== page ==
Does Whiting Petroleum Look Solid for the Long Term?
Whiting Petroleum (NYS: WLL) has grown massively in a little more than seven years. Going from a market cap of $300 million in late 2003 to a current valuation of $6.5 billion, this company has come a long way.
The crux of the matter
Whiting has been steadily increasing its reserves since 2003, which are now yielding results. Production has grown steadily over the last three years, which has translated into higher revenues. Total production in 2010 grew by 16% over 2009 and by 35% over 2008. The result: a whopping 65% increase in operating cash flows in the last 12 months.
With solid fundamentals backing up operations, this stock has clearly made an impressive recovery since the Great Recession, which crippled the oil industry. In fact, the share price has risen a thumping 462% since March 2009.
The best strategy in this industry
Management's game plan has been nothing short of impressive, as well. Through acquisitions and organic growth in existing acreage, total asset value has more than doubled. Since 2006, net property, plant and equipment have seen a 113% growth to $4.6 billion.
Whiting has been diversifying its portfolio of assets. While the Permian Basin and the Rocky Mountains still contain 80% of its proved reserves, the company has also set its sights on the shale plays of North Dakota.
Whiting has prodigiously been seeking out long-lived, low-risk assets that could provide stable cash flows. Development of its Williston Basin properties in the Bakken shale play has become one main objective in terms of further growth. The company has ambitious plans to double its total rig count to 10 by the end of this year.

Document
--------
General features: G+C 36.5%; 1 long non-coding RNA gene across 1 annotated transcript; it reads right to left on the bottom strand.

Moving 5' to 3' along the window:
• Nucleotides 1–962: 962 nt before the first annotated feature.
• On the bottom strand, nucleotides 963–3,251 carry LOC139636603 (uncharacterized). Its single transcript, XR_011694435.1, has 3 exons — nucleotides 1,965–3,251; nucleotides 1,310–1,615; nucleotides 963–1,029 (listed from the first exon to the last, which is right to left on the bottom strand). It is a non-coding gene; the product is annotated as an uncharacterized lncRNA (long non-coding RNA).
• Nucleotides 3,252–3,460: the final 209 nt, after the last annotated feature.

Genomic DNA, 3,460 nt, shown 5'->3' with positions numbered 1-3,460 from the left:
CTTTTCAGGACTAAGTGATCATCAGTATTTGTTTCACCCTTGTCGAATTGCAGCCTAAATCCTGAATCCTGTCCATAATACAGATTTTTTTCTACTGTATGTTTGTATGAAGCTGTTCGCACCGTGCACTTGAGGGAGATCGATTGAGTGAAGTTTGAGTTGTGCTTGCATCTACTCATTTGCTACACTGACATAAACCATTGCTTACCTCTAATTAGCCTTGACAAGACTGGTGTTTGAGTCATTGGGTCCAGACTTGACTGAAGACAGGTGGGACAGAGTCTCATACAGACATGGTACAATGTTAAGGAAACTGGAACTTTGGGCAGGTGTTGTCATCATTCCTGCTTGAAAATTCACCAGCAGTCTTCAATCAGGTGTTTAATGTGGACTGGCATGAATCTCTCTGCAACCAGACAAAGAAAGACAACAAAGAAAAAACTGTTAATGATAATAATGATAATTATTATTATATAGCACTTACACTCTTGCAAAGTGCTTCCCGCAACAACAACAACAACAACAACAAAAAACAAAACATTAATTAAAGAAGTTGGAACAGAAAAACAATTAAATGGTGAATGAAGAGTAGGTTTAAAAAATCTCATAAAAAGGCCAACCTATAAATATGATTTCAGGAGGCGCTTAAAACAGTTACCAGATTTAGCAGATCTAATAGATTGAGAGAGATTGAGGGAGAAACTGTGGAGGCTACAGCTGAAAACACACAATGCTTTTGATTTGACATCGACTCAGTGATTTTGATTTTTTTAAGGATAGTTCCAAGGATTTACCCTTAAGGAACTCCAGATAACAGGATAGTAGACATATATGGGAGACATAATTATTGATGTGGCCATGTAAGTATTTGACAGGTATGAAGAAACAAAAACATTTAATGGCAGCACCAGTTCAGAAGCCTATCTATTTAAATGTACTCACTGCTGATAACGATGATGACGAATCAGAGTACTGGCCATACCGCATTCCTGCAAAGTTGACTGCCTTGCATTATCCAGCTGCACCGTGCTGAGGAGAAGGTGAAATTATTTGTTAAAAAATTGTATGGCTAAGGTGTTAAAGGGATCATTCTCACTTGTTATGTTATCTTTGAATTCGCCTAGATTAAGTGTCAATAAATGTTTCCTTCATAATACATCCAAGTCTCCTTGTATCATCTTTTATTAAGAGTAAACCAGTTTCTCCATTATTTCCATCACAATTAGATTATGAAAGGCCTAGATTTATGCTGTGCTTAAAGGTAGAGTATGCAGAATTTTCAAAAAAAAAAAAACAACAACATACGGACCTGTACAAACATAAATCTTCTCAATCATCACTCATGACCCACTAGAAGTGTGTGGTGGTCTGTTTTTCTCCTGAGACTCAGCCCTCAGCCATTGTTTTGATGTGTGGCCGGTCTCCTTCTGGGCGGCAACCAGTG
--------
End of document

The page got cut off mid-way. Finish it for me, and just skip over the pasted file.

Not surprisingly, capital expenditures for this year have gone up to more than $1.3 billion, a fantastic 38% increase from what the company has incurred in exploration and development activities in 2010.
However, the company's low cash balance and slightly negative free cash flow might considerably hinder its plans. Also, a capital ratio of only 0.5 indicates liquidity issues, which can deter long-term investors.
How is the stock valued?
This is how Whiting stacks up when compared with its peers:
Source: Capital IQ, a Standard & Poor's company. TTM = trailing 12 months.
Whiting's numbers reflect that it is still relatively undervalued. I believe the overall market hasn't factored in the huge potential of the company diversifying its assets, especially into the lucrative Bakken shale plays in North Dakota.
A near 60% conversion of revenues into operational earnings (EBITDA) shows a healthy operational framework. Price-to-book indicates that the assets have appreciated in value and are of higher worth compared with peers. Return on assets stands at 6.8%, the highest in the peer group. These assets are definitely capable of generating solid returns.
Foolish bottom line
Whiting's management seems to know exactly what it is doing. 2010 saw an 11% growth in the company's proved reserves over 2009. While certain issues still need to be sorted out, these can easily be addressed. Overall, I consider this a safe stock for long-term investing.
At the time this article was published Fool contributor Isac Simon does not own shares of any of the companies mentioned in this article.The Motley Fool owns shares of Denbury Resources. Try any of our Foolish newsletter services free for 30 days. We Fools may not all hold the same opinions, but we all believe that considering a diverse range of insights makes us better investors. The Motley Fool has a disclosure policy.
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